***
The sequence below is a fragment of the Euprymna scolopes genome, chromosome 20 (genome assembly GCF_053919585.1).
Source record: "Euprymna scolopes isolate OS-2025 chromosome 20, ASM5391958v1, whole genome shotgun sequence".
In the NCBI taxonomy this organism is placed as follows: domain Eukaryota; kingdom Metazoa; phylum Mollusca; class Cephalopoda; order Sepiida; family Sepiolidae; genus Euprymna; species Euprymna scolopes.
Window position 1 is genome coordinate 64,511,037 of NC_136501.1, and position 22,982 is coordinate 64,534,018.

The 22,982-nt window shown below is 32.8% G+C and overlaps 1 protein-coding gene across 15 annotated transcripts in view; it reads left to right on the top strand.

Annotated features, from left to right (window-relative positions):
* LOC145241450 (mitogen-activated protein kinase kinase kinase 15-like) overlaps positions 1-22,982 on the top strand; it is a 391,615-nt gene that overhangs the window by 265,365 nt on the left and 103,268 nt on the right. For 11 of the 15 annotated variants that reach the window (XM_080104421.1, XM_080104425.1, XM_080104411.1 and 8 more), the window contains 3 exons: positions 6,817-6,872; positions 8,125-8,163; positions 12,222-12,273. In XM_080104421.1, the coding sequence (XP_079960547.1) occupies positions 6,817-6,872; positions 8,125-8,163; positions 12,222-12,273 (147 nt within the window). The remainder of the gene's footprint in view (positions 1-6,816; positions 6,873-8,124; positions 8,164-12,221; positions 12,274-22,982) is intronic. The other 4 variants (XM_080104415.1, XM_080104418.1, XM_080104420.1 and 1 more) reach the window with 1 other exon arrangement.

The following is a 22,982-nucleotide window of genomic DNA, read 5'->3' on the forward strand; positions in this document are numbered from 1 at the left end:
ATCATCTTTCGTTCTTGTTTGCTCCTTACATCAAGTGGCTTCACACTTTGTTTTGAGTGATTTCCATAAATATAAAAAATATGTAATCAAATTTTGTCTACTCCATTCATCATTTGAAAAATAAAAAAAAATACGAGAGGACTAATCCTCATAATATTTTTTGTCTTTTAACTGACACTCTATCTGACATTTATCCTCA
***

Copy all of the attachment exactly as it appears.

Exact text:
The sequence below is a fragment of the Euprymna scolopes genome, chromosome 20 (genome assembly GCF_053919585.1).
Source record: "Euprymna scolopes isolate OS-2025 chromosome 20, ASM5391958v1, whole genome shotgun sequence".
In the NCBI taxonomy this organism is placed as follows: domain Eukaryota; kingdom Metazoa; phylum Mollusca; class Cephalopoda; order Sepiida; family Sepiolidae; genus Euprymna; species Euprymna scolopes.
Window position 1 is genome coordinate 64,511,037 of NC_136501.1, and position 22,982 is coordinate 64,534,018.

The 22,982-nt window shown below is 32.8% G+C and overlaps 1 protein-coding gene across 15 annotated transcripts in view; it reads left to right on the top strand.

Annotated features, from left to right (window-relative positions):
* LOC145241450 (mitogen-activated protein kinase kinase kinase 15-like) overlaps positions 1-22,982 on the top strand; it is a 391,615-nt gene that overhangs the window by 265,365 nt on the left and 103,268 nt on the right. For 11 of the 15 annotated variants that reach the window (XM_080104421.1, XM_080104425.1, XM_080104411.1 and 8 more), the window contains 3 exons: positions 6,817-6,872; positions 8,125-8,163; positions 12,222-12,273. In XM_080104421.1, the coding sequence (XP_079960547.1) occupies positions 6,817-6,872; positions 8,125-8,163; positions 12,222-12,273 (147 nt within the window). The remainder of the gene's footprint in view (positions 1-6,816; positions 6,873-8,124; positions 8,164-12,221; positions 12,274-22,982) is intronic. The other 4 variants (XM_080104415.1, XM_080104418.1, XM_080104420.1 and 1 more) reach the window with 1 other exon arrangement.

The following is a 22,982-nucleotide window of genomic DNA, read 5'->3' on the forward strand; positions in this document are numbered from 1 at the left end:
ATCATCTTTCGTTCTTGTTTGCTCCTTACATCAAGTGGCTTCACACTTTGTTTTGAGTGATTTCCATAAATATAAAAAATATGTAATCAAATTTTGTCTACTCCATTCATCATTTGAAAAATAAAAAAAAATACGAGAGGACTAATCCTCATAATATTTTTTGTCTTTTAACTGACACTCTATCTGACATTTATCCTCA